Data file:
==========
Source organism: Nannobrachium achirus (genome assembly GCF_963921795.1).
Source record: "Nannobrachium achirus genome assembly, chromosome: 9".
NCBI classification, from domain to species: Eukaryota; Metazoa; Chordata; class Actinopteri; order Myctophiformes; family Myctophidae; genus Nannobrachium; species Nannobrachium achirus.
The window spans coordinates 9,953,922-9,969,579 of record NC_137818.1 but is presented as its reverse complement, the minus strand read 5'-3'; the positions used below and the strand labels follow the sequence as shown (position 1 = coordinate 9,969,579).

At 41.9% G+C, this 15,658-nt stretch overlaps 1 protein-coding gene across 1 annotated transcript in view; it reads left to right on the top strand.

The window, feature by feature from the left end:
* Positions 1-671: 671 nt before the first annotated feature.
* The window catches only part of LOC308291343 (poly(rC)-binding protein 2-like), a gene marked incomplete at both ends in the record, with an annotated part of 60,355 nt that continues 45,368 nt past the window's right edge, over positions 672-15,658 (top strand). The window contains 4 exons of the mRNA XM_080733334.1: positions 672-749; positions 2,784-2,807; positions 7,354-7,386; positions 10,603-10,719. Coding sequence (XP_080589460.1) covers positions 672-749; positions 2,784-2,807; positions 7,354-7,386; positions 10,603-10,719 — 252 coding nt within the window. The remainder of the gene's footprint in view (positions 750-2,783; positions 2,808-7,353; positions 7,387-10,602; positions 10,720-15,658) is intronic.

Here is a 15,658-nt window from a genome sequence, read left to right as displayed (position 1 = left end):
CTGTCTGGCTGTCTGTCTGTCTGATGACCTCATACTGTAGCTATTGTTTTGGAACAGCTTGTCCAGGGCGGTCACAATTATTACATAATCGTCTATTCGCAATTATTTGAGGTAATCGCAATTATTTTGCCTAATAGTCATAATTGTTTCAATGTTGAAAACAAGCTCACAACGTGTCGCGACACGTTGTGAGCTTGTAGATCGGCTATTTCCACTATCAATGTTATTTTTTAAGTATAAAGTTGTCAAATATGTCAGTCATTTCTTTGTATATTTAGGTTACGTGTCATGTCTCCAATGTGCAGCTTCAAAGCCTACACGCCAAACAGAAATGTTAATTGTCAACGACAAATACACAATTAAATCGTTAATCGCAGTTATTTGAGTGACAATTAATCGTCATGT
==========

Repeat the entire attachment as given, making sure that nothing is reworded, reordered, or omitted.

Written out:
Source organism: Nannobrachium achirus (genome assembly GCF_963921795.1).
Source record: "Nannobrachium achirus genome assembly, chromosome: 9".
NCBI classification, from domain to species: Eukaryota; Metazoa; Chordata; class Actinopteri; order Myctophiformes; family Myctophidae; genus Nannobrachium; species Nannobrachium achirus.
The window spans coordinates 9,953,922-9,969,579 of record NC_137818.1 but is presented as its reverse complement, the minus strand read 5'-3'; the positions used below and the strand labels follow the sequence as shown (position 1 = coordinate 9,969,579).

At 41.9% G+C, this 15,658-nt stretch overlaps 1 protein-coding gene across 1 annotated transcript in view; it reads left to right on the top strand.

The window, feature by feature from the left end:
* Positions 1-671: 671 nt before the first annotated feature.
* The window catches only part of LOC308291343 (poly(rC)-binding protein 2-like), a gene marked incomplete at both ends in the record, with an annotated part of 60,355 nt that continues 45,368 nt past the window's right edge, over positions 672-15,658 (top strand). The window contains 4 exons of the mRNA XM_080733334.1: positions 672-749; positions 2,784-2,807; positions 7,354-7,386; positions 10,603-10,719. Coding sequence (XP_080589460.1) covers positions 672-749; positions 2,784-2,807; positions 7,354-7,386; positions 10,603-10,719 — 252 coding nt within the window. The remainder of the gene's footprint in view (positions 750-2,783; positions 2,808-7,353; positions 7,387-10,602; positions 10,720-15,658) is intronic.

Here is a 15,658-nt window from a genome sequence, read left to right as displayed (position 1 = left end):
CTGTCTGGCTGTCTGTCTGTCTGATGACCTCATACTGTAGCTATTGTTTTGGAACAGCTTGTCCAGGGCGGTCACAATTATTACATAATCGTCTATTCGCAATTATTTGAGGTAATCGCAATTATTTTGCCTAATAGTCATAATTGTTTCAATGTTGAAAACAAGCTCACAACGTGTCGCGACACGTTGTGAGCTTGTAGATCGGCTATTTCCACTATCAATGTTATTTTTTAAGTATAAAGTTGTCAAATATGTCAGTCATTTCTTTGTATATTTAGGTTACGTGTCATGTCTCCAATGTGCAGCTTCAAAGCCTACACGCCAAACAGAAATGTTAATTGTCAACGACAAATACACAATTAAATCGTTAATCGCAGTTATTTGAGTGACAATTAATCGTCATGT